Ed Wood (film)


Ed Wood (film)

Infobox Film
name = Ed Wood


caption = Theatrical release poster
director = Tim Burton
producer = Tim Burton
Denise Di Novi
writer = Rudolph Grey (book)
Scott Alexander
Larry Karaszewski
starring = Johnny Depp
Martin Landau
Sarah Jessica Parker
Patricia Arquette
Jeffrey Jones
Vincent D'Onofrio
Bill Murray
music = Howard Shore
cinematography = Stefan Czapsky
editing = Chris Lebenzon
distributor = Touchstone Pictures
released = September 28, 1994
runtime = 127 min.
country = United States
language = English
budget = $18 million
gross = $5,887,457
amg_id = 1:132259
imdb_id = 0109707

"Ed Wood" is a 1994 American comedic biopic directed by Tim Burton and starring Johnny Depp as the cross-dressing cult movie maker Edward D. Wood, Jr. The film, shot in black and white, was based in large part on Rudolph Grey's quasi-biography "Nightmare of Ecstasy". The film concerns the period in Wood's life when he made his best-known films and also his relationship with actor Béla Lugosi, played by Martin Landau.

The film was the brainchild of screenwriters Scott Alexander and Larry Karaszewski who originally planned to make it with college classmate Michael Lehmann. A lifelong fan of Woods' films, Burton decided to direct the biopic after his plans for "Mary Reilly" fell through. He immediately contacted Depp and asked him to star in the film as Wood and the actor agreed. Depp decided to draw inspiration for his performance from Andy Hardy, Ronald Reagan, Casey Kasem, and the Tin Man from "The Wizard of Oz". To prepare for portraying Lugosi, Landau watched 25 of the man's films and worked closely with legendary makeup artist Rick Baker.

The film had its world premiere at the New York Film Festival. Though a box office failure at the time of its release, grossing only USD $5.8 million in North America, it was critically hailed. Landau was widely praised for his performance, earning top honors from the Screen Actors Guild, the National Board of Review, Los Angeles Film Critics Association, and winning a Golden Globe and an Academy Award.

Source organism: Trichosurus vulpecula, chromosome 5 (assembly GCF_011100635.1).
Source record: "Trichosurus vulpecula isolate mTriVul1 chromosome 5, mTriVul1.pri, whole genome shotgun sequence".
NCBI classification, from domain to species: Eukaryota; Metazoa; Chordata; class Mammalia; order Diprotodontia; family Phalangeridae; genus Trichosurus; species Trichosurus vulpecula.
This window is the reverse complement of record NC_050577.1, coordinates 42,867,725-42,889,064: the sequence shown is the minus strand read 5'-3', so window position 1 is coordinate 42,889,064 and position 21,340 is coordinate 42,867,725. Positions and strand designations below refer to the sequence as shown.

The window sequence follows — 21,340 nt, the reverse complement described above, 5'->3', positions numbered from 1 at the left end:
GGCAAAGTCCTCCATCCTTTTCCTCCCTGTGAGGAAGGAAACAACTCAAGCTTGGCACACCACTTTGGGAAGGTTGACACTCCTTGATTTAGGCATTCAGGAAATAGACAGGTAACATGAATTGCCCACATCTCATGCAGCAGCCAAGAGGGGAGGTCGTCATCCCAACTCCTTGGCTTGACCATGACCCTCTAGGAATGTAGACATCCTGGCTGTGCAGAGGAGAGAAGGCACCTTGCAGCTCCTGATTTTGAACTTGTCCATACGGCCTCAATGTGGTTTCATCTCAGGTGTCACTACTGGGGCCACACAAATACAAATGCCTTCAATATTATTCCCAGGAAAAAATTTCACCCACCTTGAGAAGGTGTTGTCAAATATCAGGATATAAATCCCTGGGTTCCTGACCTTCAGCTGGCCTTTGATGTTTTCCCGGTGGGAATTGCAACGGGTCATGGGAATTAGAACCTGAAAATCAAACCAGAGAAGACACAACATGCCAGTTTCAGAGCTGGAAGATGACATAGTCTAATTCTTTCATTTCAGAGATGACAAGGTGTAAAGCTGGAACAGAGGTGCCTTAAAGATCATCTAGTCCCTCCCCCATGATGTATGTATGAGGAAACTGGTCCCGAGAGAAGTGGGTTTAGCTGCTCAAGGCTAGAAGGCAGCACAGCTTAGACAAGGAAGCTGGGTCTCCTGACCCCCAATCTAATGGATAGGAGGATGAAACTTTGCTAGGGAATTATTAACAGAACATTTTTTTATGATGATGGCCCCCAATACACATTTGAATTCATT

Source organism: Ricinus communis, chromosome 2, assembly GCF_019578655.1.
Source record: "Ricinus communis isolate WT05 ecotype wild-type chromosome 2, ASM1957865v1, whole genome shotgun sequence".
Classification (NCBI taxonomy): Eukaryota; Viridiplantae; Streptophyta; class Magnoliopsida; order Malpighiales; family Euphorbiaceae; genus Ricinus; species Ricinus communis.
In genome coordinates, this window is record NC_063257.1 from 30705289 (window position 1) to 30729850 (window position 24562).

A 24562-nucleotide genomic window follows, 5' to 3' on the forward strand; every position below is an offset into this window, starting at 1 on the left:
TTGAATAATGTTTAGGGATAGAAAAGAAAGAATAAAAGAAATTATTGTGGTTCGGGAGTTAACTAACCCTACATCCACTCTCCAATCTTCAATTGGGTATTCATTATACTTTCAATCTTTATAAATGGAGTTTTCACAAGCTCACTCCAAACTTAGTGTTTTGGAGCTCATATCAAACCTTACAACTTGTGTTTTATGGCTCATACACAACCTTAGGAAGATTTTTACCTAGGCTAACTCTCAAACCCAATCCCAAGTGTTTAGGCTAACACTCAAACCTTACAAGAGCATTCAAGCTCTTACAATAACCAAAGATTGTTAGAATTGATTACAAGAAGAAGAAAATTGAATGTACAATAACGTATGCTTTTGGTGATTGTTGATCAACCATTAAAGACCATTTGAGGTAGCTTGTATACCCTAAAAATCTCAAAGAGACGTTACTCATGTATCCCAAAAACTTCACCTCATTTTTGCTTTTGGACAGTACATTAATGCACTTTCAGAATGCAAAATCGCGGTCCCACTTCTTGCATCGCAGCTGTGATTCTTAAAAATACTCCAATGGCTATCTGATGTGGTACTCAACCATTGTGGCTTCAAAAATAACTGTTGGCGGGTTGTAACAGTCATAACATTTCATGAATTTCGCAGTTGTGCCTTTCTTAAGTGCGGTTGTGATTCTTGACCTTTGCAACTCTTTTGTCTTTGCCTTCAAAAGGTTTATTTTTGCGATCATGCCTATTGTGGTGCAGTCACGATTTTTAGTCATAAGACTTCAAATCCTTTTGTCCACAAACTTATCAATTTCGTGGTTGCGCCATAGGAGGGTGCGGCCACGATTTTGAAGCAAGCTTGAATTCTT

Production

Origins

Scott Alexander and Larry Karaszewski had been thinking about writing a screenplay on Ed Wood's life since they were students at the University of Southern California film school.cite news
last = Salisbury
first = Mark
coauthors =
title = Burton on Burton
work =
pages =
language =
publisher = Faber & Faber
date = 2000
url =
accessdate =
] Alexander even proposed making a documentary about Wood entitled, "The Man in the Angora Sweater" in his sophomore year at USC.cite news
last = Gore
first = Chris
coauthors = Jeremy Berg
title = Ed or Johnny: The Strange Case of Ed Wood
work =
pages = 36
language =
publisher = Film Threat
date = December 1994
url =
accessdate =
] However, Karaszewski figured, "there would be no one on the planet Earth who would make this movie or want to make this movie, because these aren't the sort of movies that are made." After school, they became established Hollywood screenwriters known for the "Problem Child" movie series. They wrote a ten-page treatment and pitched it to director Michael Lehmann who had also gone to USC. Karaszewski remembers that they sold it as "the guys who wrote "Problem Child" and the guy who directed "Hudson Hawk" making a movie about the worst filmmaker of all time." Lehmann showed the treatment to producer Denise DiNovi and a deal was struck where Lehmann would direct and Tim Burton and DiNovi would produce. Burton was due to direct the Jekyll and Hyde adaptation movie, "Mary Reilly", and was staying in Poughkeepsie, New York when he was approached with the offer to produce "Ed Wood".cite news
last = Smith
first = Gavin
coauthors =
title = Tim Burton: Punching Holes in Reality
work =
pages = 52-63
language =
publisher = Film Comment
date = November/December 1994
url =
accessdate =
] The director began reading "Nightmare of Ecstasy" by Rudolph Grey (ISBN 0-922915-24-5), a full-length biography, which draws on interviews from Wood's family and colleagues. He also read some of Woods' letters and was taken by how he "wrote about his films as if he was making "Citizen Kane", you know, whereas other people perceived them as, like, the worst movies ever".cite news
last = Dwyer